#4 Agree to Disagree
This is not referring to the fundamentals of the show, such as the goals or levels of commitment, but is referring to differing opinions based on the content of your show. You may cover a topic which you realize you simply do not have the same viewpoints on — and that’s ok! As long as you both show respect to the other person’s point of view, these disagreements can provide for very interesting discussions.
#5 Always Put in the Preparation Time
You may work exceptionally well with your co-host. There may be tons of chemistry, quick banter, and no shortage of conversation, but this does not mean you can skip the preparation process. If you ride on the coattails of your chemistry for too long, your audience will start to notice that you’re not putting in the effort, making them wonder if they should put in the time.
#6 Know Your Role
Your roles and responsibilities in terms of creating the podcast must be defined, but you also need to know your role within each episode. This means deciding who takes the lead for a segment and who is the one to react or ask the questions. There is no hard-and-fast rule for how this will work best — it’s dependent on your show and how you compile your content. But what is important is that these roles should be decided on beforehand, particularly if they change from segment to segment, and marked on your script or outline, so that there’s no awkward pauses or clumsy transitions between segments.
#7 Develop Silent Communication
This refers to hand signals or other non-verbal cues you should use to make your recording as seamless as possible. It’s very unpleasant for listeners if co-hosts talk over each other, or are constantly interrupting one another! But with hand signals, this would be kept to a minimum. If you signal to your co-host that you’re about to finish your piece, they can jump in with their question or insight at the right time, ensuring that the conversation flows smoothly.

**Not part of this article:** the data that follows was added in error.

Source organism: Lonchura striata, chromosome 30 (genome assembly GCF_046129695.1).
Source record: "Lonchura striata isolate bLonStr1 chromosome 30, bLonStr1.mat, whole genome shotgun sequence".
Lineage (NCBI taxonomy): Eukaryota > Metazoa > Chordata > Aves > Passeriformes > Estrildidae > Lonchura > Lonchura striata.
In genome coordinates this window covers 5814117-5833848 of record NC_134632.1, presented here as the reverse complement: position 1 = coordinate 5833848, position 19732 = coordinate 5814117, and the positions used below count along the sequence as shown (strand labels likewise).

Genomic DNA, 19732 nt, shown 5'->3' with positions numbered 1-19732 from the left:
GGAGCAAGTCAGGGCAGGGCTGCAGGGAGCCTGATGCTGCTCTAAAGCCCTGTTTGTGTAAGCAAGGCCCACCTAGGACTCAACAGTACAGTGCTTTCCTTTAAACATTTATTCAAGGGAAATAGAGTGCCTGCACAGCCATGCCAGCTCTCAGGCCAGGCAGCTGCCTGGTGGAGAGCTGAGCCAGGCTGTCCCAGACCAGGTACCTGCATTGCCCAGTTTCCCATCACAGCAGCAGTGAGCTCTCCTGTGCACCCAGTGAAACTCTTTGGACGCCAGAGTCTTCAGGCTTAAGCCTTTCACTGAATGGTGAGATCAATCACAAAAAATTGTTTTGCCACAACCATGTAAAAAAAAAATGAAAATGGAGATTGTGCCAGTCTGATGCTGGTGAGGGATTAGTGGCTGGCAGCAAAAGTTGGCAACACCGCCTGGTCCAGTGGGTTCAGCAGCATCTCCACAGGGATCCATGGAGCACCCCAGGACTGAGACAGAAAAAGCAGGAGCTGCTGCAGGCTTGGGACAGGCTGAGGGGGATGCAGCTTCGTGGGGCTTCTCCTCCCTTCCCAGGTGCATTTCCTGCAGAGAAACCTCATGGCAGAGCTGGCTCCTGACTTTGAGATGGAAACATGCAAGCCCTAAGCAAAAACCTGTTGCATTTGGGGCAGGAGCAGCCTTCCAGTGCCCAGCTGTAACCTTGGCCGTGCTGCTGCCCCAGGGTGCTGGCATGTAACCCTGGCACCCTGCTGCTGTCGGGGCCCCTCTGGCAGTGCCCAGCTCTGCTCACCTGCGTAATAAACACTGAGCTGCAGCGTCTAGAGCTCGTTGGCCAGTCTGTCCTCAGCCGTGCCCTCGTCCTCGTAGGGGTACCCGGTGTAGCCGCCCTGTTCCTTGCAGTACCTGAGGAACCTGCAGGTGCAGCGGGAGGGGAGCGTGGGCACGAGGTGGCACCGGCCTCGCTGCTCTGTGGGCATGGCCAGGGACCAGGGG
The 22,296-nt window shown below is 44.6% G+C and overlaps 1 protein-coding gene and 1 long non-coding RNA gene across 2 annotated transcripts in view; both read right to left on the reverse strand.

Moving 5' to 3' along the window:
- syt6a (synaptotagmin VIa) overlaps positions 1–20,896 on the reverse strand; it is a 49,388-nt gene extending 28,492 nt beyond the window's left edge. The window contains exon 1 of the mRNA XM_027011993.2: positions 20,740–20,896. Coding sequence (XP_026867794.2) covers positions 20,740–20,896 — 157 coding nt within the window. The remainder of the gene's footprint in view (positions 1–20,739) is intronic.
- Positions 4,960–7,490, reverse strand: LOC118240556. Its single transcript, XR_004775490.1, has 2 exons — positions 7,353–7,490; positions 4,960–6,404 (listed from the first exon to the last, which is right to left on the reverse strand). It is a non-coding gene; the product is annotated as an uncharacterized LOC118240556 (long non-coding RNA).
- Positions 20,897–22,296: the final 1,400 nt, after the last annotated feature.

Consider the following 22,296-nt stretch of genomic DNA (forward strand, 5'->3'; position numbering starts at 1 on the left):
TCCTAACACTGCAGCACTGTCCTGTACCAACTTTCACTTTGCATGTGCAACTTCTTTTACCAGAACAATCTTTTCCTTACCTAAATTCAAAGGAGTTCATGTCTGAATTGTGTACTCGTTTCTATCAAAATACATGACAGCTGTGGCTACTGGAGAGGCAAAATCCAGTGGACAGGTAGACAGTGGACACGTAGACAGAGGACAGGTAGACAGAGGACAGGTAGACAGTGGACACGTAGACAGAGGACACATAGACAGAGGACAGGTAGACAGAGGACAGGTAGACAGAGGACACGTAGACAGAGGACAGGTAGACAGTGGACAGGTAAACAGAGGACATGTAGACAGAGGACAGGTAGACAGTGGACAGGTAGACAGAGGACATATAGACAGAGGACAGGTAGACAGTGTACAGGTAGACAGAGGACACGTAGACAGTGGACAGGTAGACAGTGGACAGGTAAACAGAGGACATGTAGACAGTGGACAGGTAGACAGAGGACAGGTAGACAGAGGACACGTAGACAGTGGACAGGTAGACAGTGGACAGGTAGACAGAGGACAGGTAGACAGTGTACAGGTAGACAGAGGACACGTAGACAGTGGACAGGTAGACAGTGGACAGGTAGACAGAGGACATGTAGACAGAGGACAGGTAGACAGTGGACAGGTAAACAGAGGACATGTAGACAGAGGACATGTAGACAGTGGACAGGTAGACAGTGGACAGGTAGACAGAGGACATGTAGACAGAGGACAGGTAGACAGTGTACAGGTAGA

#8 Always Remember Your Audience
It can be very easy to get caught up in a great conversation and forget that there are actually many other listeners! So even though great conversation and dialogue is what you’re after, your audience needs to feel a part of the conversation, and not like they are merely eavesdropping on something they are excluded from.
#9 Remember You’re a Team
Last but certainly not least, remember that you are a team. The foundation of any great relationship is aiming to showcase your partner’s gifts and talents, rather than your own. As a co-host, you shouldn’t try and embarrass your partner or point out their flaws while you are recording. Good-natured ribbing is one thing, but throwing your partner under the bus during an episode is another! As a co-host, don’t try and always get the last word or the last laugh — your audience will most definitely pick on that! In other words, don’t try and steal your co-host’s thunder, but rather create opportunities for them to have their moment in the sun. If they do the same for you, you’re well on your way to one beautiful partnership.
Getting a co-host can be one of the best decisions you could make for your podcast. A co-host can help keep you motivated and committed, and they can help you and the podcast achieve the best you possibly can. They can share the workload, help ensure that your content is well-rounded and relevant, as well as making your podcast journey that much more enjoyable through sharing the experience. And if you both bear in mind the tips for being a good co-host and strive to put these into practice, there’s no doubt your partnership will be one for the books!